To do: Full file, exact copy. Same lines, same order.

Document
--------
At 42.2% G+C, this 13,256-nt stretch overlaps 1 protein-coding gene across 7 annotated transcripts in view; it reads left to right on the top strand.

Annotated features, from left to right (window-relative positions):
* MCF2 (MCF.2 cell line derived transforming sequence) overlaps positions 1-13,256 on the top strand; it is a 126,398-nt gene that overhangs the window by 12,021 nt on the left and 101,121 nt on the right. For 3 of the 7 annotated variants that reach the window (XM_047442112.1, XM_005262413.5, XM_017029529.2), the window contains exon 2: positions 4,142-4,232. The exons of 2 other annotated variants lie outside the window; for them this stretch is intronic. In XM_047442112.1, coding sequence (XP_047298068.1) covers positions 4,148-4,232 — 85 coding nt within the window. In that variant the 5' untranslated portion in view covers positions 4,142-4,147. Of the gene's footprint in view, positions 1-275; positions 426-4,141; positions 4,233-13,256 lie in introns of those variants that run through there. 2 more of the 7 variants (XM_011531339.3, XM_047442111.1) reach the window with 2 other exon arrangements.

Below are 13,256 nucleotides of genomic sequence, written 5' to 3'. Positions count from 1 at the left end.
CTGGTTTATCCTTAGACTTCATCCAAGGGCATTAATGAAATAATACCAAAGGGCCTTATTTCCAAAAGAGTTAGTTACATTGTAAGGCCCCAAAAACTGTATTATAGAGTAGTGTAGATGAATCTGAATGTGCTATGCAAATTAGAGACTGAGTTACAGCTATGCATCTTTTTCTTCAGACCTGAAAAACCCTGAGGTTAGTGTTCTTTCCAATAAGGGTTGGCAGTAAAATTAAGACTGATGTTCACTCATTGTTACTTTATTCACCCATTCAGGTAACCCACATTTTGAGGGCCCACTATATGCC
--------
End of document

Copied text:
At 42.2% G+C, this 13,256-nt stretch overlaps 1 protein-coding gene across 7 annotated transcripts in view; it reads left to right on the top strand.

Annotated features, from left to right (window-relative positions):
* MCF2 (MCF.2 cell line derived transforming sequence) overlaps positions 1-13,256 on the top strand; it is a 126,398-nt gene that overhangs the window by 12,021 nt on the left and 101,121 nt on the right. For 3 of the 7 annotated variants that reach the window (XM_047442112.1, XM_005262413.5, XM_017029529.2), the window contains exon 2: positions 4,142-4,232. The exons of 2 other annotated variants lie outside the window; for them this stretch is intronic. In XM_047442112.1, coding sequence (XP_047298068.1) covers positions 4,148-4,232 — 85 coding nt within the window. In that variant the 5' untranslated portion in view covers positions 4,142-4,147. Of the gene's footprint in view, positions 1-275; positions 426-4,141; positions 4,233-13,256 lie in introns of those variants that run through there. 2 more of the 7 variants (XM_011531339.3, XM_047442111.1) reach the window with 2 other exon arrangements.

Below are 13,256 nucleotides of genomic sequence, written 5' to 3'. Positions count from 1 at the left end.
CTGGTTTATCCTTAGACTTCATCCAAGGGCATTAATGAAATAATACCAAAGGGCCTTATTTCCAAAAGAGTTAGTTACATTGTAAGGCCCCAAAAACTGTATTATAGAGTAGTGTAGATGAATCTGAATGTGCTATGCAAATTAGAGACTGAGTTACAGCTATGCATCTTTTTCTTCAGACCTGAAAAACCCTGAGGTTAGTGTTCTTTCCAATAAGGGTTGGCAGTAAAATTAAGACTGATGTTCACTCATTGTTACTTTATTCACCCATTCAGGTAACCCACATTTTGAGGGCCCACTATATGCC